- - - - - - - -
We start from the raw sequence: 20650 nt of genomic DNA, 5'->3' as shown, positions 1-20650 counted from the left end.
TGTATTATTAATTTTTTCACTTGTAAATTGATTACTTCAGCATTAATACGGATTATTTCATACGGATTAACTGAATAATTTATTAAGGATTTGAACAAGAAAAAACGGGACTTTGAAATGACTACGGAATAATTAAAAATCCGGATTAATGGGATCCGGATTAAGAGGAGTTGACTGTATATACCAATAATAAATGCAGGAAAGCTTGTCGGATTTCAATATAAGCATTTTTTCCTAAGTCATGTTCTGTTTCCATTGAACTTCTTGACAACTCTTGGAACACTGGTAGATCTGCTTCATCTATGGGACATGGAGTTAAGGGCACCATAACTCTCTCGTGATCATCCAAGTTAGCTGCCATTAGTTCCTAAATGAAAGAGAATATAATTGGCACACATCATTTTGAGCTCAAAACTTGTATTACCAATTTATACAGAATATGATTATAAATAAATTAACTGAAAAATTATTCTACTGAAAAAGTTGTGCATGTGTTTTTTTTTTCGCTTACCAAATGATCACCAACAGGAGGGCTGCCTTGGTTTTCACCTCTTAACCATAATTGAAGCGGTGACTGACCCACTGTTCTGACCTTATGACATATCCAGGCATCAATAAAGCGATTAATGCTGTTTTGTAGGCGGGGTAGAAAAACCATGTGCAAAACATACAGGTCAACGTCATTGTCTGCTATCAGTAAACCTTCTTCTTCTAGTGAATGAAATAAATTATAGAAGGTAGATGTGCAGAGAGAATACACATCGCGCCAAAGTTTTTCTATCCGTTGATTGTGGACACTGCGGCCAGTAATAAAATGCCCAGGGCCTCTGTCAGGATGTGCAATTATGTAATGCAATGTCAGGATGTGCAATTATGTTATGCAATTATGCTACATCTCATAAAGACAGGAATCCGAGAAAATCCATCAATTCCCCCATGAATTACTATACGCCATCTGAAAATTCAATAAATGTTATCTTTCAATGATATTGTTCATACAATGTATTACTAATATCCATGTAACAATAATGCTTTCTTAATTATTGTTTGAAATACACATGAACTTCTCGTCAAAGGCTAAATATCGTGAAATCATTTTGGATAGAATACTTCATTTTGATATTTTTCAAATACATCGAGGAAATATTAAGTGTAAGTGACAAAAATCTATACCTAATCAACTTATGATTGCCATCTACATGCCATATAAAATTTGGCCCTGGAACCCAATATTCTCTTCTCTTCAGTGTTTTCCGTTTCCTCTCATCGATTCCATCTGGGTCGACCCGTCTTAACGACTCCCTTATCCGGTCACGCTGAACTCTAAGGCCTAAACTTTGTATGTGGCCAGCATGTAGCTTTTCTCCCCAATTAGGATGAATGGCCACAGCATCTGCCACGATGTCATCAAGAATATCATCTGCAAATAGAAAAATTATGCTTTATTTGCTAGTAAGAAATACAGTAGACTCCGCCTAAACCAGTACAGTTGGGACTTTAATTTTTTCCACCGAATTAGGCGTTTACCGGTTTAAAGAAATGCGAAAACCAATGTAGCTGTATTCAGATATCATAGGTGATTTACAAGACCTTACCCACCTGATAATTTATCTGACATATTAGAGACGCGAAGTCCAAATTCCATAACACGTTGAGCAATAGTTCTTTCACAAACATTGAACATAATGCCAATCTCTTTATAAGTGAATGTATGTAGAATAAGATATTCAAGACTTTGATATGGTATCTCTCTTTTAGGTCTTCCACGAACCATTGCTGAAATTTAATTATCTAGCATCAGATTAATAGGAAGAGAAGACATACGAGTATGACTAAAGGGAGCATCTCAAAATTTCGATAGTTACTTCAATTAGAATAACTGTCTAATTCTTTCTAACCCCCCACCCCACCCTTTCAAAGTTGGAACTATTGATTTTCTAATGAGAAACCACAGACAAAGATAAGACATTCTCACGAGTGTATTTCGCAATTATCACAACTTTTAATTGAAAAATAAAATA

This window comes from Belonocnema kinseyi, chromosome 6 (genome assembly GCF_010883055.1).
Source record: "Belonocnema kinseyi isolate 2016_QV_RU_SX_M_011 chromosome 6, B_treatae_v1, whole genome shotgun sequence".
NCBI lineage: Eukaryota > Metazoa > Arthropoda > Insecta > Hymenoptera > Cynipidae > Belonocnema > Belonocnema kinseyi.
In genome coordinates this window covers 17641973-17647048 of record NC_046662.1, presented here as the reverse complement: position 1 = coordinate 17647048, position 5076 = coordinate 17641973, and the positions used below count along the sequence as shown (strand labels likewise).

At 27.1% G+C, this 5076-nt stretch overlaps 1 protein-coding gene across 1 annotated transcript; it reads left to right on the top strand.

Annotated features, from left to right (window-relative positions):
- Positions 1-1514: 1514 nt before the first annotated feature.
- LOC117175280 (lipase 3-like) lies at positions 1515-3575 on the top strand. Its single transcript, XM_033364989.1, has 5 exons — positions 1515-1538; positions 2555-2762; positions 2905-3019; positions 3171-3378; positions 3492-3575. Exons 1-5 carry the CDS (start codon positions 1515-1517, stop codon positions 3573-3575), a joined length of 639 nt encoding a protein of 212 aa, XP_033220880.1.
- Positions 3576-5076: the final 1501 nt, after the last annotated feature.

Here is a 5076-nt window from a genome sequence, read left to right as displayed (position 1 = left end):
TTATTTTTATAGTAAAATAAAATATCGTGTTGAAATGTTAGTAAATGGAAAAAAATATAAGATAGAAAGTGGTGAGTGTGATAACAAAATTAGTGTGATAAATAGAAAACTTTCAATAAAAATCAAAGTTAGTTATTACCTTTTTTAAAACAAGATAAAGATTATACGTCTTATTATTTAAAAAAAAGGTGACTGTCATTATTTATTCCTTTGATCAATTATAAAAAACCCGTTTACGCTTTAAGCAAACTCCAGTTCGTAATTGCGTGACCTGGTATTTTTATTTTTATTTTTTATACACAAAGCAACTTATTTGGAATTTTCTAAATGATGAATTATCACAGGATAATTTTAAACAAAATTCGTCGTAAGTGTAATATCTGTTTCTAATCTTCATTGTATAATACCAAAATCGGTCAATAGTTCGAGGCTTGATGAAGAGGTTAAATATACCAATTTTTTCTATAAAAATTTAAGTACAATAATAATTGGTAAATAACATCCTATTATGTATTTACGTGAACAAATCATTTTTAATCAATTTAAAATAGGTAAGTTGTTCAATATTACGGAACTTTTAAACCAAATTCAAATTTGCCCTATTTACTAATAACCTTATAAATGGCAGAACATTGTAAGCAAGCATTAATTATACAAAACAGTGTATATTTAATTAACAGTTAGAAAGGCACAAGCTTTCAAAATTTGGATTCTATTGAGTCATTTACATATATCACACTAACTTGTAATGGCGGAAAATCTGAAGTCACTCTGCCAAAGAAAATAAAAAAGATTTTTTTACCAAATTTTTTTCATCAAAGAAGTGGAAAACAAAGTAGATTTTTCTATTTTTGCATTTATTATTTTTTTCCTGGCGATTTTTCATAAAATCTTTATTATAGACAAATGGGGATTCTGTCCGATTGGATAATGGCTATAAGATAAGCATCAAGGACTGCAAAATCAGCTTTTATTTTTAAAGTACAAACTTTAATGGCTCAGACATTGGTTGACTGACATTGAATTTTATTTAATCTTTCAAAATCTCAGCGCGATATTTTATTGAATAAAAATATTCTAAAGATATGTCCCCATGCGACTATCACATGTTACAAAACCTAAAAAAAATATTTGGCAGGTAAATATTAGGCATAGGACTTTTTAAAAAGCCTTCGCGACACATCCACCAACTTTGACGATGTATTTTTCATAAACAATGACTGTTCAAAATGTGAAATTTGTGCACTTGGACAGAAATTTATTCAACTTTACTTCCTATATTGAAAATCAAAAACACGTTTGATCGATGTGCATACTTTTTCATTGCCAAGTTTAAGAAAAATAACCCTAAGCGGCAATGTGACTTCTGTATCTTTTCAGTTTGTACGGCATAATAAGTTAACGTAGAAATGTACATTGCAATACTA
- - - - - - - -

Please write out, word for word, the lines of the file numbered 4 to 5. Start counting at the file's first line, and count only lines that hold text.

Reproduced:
Source record: "Belonocnema kinseyi isolate 2016_QV_RU_SX_M_011 chromosome 6, B_treatae_v1, whole genome shotgun sequence".
NCBI lineage: Eukaryota > Metazoa > Arthropoda > Insecta > Hymenoptera > Cynipidae > Belonocnema > Belonocnema kinseyi.